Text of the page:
Transplanting a Marigold Plant in Brooklyn

Marigolds To Boot by bestfor / richard
Marigolds To Boot by bestfor / richard

TheGardenLady received this question from Courtney.

I have a marigold plant outstide in a large planter that is still flowering (I live in Brooklyn, NY and it’s been in the high 50s-60s degrees lately). But I would like to transplant this plant to a pot so I can keep in inside during the winter…will this work? How deep of a pot would I need? I don’t have a ton of sunlight in my apartment. Please advise.

If you want to save the marigold plant you should bring in your marigold before it freezes. Not knowing how many plants you want to save, when you dig the plants out of the planter,  get a pot large enough. Put them into soil that is at least twice as deep as the root mass but don’t plant the flowers lower than they were in the planter. The extra soil will be for both for the roots to grow down and the plant’s need of nutrition from the new soil. Give the plants some soil around the sides. Tamp the soil around the marigolds so that they are firmly in the soil and water them. Marigolds really do need a lot of sunlight- so find your sunniest location, a south window is best, or get grow lights. But don’t be discouraged if the marigolds die.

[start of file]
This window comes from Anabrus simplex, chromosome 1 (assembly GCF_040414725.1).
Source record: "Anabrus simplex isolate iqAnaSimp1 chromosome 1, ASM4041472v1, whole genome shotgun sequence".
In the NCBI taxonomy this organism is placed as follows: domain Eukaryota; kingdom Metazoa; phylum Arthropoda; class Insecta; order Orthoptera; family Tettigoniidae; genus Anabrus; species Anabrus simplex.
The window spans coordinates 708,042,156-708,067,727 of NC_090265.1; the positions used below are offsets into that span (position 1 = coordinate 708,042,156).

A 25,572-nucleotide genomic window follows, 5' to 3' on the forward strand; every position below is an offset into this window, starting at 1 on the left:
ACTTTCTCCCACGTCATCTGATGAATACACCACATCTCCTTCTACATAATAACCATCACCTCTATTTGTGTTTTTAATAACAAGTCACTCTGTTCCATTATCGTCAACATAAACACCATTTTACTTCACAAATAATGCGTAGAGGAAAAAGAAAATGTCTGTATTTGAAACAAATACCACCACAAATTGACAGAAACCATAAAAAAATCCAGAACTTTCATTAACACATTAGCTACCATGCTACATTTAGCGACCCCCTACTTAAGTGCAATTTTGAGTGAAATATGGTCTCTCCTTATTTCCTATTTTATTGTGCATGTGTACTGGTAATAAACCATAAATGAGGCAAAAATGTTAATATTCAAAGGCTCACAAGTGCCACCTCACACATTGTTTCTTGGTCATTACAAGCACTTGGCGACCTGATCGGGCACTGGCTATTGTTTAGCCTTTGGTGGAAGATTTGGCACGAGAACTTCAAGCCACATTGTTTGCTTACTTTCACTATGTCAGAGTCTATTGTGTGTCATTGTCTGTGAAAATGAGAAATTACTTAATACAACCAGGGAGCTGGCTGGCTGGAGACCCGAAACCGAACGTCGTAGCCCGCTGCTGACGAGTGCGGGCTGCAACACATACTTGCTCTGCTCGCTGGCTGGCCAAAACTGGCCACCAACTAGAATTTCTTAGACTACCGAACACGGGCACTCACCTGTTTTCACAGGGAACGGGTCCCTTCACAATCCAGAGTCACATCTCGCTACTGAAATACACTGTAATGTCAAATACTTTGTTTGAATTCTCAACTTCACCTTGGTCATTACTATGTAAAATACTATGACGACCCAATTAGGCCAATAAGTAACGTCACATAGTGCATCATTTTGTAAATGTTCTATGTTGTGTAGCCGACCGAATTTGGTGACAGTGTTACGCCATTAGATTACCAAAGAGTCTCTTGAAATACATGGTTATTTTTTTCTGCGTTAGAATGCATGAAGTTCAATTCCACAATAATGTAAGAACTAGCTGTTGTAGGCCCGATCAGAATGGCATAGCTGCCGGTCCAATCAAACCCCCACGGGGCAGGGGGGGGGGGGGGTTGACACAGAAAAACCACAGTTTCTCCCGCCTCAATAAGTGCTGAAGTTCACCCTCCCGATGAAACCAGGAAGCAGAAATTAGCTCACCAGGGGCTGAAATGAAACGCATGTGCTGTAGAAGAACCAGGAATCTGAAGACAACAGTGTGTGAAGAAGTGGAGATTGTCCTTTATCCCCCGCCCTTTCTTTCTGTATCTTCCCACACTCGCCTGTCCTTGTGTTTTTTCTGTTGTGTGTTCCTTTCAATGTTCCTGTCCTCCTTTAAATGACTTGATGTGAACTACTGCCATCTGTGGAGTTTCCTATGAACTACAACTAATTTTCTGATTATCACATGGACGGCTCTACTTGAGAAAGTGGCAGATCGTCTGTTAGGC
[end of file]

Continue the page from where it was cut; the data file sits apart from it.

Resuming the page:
TheGardenLady thinks you might have more success by planting the seeds of the marigold plants in pots and bringing the pots indoors. The seeds will send up plants. Hopefully you will give the plants lots of sun to flower. Originally marigolds come from very sunny areas like Mexico and you want to try to duplicate the environment where the plants came from.

My recommendation would be to collect the seed and save the seeds in ziplock bags or envelopes labeled Marigold seeds. Then sow the seeds outdoors next spring when the soil is very warm. Let your marigolds be your summer flowers in the planters and for the winter get flowering plants that really thrive indoors. Plants like African violets are pretty.